Intracardiac ultrasound scanner using a micromachine (MEMS) actuator.

Journal Article (Journal Article)

Catheter-based intracardiac ultrasound offers the potential for improved guidance of interventional cardiac procedures. The objective of this research is the development of catheter-based mechanical sector scanners incorporating high frequency ultrasound transducers operating at frequencies up to 20 MHz. The authors' current transducer assembly consists of a single 1.75 mm by 1.75 mm, 20 MHz, PZT element mounted on a 2 mm by 2 mm square, 75 mum thick polyimide table that pivots on 3-mum thick gold plated polyimide hinges. The hinges also serve as the electrical connections to the transducer. This table-mounted transducer is tilted using a miniature linear actuator to produce a sector scan. This linear actuator is an integrated force array (IFA), which is an example of a micromachine, i.e., a microelectromechanical system (MEMS). The IFA is a thin (2.2 mum) polyimide membrane, which consists of a network of hundreds of thousands of micron scale deformable capacitors made from pairs of metallized polyimide plates. IFAs contract with an applied voltage of 30-120 V and have been shown to produce strains as large as 20% and forces of up to 8 dynes. The prototype transducer and actuator assembly was fabricated and interfaced with a GagePCI analog to digital conversion board digitizing 12 bit samples at a rate of 100 MSamples/second housed in a personal computer to create a single channel ultrasound scanner. The deflection of the table transducer in a low viscosity insulating fluid (HFE 7100, 3M) is up to +/-10 degrees at scan rates of 10-60 Hz. Software has been developed to produce real-time sector scans on the PC monitor.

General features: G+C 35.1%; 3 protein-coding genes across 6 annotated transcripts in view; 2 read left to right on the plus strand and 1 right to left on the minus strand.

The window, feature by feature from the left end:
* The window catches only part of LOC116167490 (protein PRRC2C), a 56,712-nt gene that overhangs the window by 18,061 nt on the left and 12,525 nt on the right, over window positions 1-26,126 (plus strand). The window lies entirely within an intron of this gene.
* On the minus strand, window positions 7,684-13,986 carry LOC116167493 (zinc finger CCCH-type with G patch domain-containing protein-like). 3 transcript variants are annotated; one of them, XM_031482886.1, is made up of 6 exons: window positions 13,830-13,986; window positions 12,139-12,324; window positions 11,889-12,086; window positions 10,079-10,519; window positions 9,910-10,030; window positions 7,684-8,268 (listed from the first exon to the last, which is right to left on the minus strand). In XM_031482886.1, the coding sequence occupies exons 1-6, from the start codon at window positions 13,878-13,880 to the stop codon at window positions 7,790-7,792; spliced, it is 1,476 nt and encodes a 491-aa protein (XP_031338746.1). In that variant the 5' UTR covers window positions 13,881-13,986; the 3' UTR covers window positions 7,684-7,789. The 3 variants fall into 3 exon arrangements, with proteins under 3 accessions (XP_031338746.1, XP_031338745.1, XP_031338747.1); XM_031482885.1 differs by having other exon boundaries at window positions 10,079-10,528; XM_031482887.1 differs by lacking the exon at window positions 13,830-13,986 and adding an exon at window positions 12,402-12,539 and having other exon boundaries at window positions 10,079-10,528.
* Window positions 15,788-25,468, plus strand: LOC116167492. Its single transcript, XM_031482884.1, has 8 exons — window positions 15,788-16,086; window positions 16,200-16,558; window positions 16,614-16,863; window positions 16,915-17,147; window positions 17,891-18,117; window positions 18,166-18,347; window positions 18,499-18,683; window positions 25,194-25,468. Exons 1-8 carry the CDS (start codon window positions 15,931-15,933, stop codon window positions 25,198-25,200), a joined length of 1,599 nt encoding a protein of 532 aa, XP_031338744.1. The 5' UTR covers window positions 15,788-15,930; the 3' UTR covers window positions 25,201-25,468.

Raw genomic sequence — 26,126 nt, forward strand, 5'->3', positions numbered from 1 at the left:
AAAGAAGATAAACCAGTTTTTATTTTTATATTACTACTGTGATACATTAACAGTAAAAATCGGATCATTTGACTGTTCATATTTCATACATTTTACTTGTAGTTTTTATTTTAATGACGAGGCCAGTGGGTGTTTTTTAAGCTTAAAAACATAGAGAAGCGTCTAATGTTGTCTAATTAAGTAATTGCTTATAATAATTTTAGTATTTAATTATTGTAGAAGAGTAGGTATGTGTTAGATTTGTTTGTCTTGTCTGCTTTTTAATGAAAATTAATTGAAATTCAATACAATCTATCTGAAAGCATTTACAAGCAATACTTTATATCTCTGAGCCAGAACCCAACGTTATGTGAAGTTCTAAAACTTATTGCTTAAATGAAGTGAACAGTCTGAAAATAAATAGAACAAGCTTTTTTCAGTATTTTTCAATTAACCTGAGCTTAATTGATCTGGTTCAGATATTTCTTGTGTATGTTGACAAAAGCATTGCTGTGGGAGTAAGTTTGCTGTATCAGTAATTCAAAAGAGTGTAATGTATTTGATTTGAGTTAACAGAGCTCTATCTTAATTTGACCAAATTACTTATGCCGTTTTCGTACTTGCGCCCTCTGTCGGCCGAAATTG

Full Text

Duke Authors

Cited Authors

  • Zara, JM; Bobbio, SM; Goodwin-Johansson, S; Smith, SW

Published Date

  • January 2000

Published In

Volume / Issue

  • 47 / 4

Start / End Page

  • 984 - 993

PubMed ID

  • 18238633

Electronic International Standard Serial Number (EISSN)

  • 1525-8955

International Standard Serial Number (ISSN)

  • 0885-3010

Digital Object Identifier (DOI)

  • 10.1109/58.852082


  • eng